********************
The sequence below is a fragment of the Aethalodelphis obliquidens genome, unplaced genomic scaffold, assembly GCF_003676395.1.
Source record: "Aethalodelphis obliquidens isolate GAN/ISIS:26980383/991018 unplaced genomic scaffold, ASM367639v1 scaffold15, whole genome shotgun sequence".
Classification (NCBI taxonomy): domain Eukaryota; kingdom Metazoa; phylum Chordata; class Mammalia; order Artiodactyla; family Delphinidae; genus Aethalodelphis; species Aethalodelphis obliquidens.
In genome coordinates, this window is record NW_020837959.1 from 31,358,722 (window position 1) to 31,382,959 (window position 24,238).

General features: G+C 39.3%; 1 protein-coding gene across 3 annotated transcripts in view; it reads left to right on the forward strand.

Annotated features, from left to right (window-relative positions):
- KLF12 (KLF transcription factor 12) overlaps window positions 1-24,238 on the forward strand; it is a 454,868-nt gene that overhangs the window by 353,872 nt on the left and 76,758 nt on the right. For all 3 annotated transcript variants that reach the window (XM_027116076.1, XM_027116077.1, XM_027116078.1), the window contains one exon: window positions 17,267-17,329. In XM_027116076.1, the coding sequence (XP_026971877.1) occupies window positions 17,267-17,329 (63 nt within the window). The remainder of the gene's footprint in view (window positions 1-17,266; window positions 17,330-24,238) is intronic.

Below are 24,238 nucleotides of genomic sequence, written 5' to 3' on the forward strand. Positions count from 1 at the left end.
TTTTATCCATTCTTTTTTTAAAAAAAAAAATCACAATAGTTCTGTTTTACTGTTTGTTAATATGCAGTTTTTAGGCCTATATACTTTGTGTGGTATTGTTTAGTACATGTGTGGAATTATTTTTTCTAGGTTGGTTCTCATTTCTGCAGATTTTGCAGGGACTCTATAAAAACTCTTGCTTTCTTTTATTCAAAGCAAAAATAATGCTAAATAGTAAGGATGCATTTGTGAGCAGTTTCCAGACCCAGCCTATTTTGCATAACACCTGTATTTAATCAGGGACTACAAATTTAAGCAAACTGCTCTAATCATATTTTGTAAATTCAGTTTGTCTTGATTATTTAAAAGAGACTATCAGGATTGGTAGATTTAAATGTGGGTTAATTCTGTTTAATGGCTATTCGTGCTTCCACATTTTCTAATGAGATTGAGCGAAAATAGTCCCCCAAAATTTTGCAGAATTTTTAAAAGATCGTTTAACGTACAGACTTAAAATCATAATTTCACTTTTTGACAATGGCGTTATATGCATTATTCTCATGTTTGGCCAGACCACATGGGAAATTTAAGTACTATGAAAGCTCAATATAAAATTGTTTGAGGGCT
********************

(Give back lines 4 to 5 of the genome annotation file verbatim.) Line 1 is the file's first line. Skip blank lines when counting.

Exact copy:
In genome coordinates, this window is record NW_020837959.1 from 31,358,722 (window position 1) to 31,382,959 (window position 24,238).

General features: G+C 39.3%; 1 protein-coding gene across 3 annotated transcripts in view; it reads left to right on the forward strand.